I Wanna Be Sedated: pure classical harmony cementing the Ramones' hit in punk rock history
Dee Dee King by Bob Gruen
Released in 1978 on the Ramones' fourth studio album Road to Ruin, I Wanna Be Sedated remains to be one of the most influential punk songs ever recorded by an American punk rock band. According to the band's lead singer Joey Ramone, the song was written during their intense touring and the lyrics reference an absurd situation that the Ramones had in London on a Christmas Eve.
It was their first visit to the much-desired London, but paradoxically, the guys could not find anything to do in the city paralyzed by the Christmas shutdown except to watch TV in a hotel room. So it looks like the second line of each verse—"Nothin' to do, no where to go, oh, I wanna be sedated"—references this exact setting.
A decade later, I Wanna Be Sedated got the music video showing all four band members reading periodicals at breakfast amid a collection of absurd characters that chaotically move around at abnormally fast speeds.
Watch I Wanna Be Sedated by the Ramones:
Curiously, I Wanna Be Sedated became the first track featuring Marky Ramone as a drummer who would later say that he recorded his part in just two takes and did not notice any problems that other musicians had during the recording session.
The deep and unfading influence of the song is evidenced by its widespread use in pop culture, appearing in over two dozen movies and TV shows soundtracks, half of which actually occurred in the 2000s and 2010s. Cover versions of I Wanna Be Sedated have been produced by a multitude of artists of various genres, of which a very energetic and fast version by The Offspring should be distinguished:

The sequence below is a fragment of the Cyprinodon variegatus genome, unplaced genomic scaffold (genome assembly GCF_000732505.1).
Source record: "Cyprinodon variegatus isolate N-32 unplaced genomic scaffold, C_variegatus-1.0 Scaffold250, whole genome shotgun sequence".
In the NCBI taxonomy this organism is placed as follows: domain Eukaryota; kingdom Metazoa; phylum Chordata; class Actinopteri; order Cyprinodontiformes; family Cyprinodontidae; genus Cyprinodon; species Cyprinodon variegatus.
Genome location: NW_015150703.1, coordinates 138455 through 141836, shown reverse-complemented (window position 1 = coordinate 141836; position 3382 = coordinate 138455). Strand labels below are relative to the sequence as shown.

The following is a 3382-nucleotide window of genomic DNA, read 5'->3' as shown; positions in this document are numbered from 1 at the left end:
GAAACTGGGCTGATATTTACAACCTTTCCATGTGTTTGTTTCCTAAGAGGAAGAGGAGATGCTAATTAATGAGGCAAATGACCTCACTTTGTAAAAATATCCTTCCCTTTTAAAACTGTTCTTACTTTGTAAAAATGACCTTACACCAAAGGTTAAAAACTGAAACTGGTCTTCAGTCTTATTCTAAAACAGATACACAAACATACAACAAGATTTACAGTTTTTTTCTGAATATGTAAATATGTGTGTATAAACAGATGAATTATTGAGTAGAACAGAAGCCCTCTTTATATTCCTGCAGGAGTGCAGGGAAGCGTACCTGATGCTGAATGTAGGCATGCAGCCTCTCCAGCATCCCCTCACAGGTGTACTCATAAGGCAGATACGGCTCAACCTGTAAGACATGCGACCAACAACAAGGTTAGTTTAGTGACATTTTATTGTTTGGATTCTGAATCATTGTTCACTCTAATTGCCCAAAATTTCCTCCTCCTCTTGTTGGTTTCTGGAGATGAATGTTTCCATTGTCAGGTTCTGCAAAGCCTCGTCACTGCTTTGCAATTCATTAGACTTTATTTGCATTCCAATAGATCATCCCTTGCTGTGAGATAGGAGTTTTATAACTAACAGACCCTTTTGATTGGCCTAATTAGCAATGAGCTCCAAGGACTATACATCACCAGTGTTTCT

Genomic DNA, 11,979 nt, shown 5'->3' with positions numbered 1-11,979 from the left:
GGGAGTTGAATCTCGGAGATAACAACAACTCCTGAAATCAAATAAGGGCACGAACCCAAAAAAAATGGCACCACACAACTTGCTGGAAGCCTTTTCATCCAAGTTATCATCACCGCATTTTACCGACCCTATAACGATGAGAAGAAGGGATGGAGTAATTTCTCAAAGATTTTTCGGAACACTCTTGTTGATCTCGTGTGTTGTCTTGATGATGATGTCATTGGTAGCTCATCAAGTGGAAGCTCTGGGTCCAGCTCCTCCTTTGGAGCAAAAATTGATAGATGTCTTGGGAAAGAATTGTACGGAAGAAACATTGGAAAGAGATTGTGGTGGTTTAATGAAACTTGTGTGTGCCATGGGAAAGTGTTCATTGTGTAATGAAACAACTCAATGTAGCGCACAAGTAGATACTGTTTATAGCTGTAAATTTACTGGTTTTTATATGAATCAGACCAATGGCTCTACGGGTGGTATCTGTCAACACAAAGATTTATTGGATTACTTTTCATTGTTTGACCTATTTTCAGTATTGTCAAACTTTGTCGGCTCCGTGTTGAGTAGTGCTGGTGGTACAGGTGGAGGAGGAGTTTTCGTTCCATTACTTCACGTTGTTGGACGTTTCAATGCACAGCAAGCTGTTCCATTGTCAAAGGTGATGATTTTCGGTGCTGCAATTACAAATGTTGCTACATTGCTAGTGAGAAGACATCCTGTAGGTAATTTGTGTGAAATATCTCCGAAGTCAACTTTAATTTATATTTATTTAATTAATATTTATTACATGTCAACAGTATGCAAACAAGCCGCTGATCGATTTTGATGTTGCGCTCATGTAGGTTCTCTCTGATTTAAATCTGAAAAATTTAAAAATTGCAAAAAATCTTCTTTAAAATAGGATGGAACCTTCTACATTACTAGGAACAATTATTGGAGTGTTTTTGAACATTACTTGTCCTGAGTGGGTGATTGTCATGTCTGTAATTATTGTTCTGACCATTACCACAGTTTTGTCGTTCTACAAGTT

Although punk rock is considered to be a genre that gives birth to mostly chaotic and dissonant music, I Wanna Be Sedated is surprisingly quite euphonious as it uses genuine classical harmony based on the alternation of three main chords in the key of E major. The verses show the alternation of the tonic chord E and the main subdominant chord A while the choruses are built on the B–E chord progression expanding in the last line to A–B–E. The A-B-E sequence is the strongest cadence in classical music, usually appearing in consequent phrases to juxtapose the subdominant and dominant harmonic functions and resolve the resulting tension with the tonic chord. The solo develops against the backdrop of the same sequences, after which the sudden modulation into F sharp major makes the rest of the song all the more refreshing.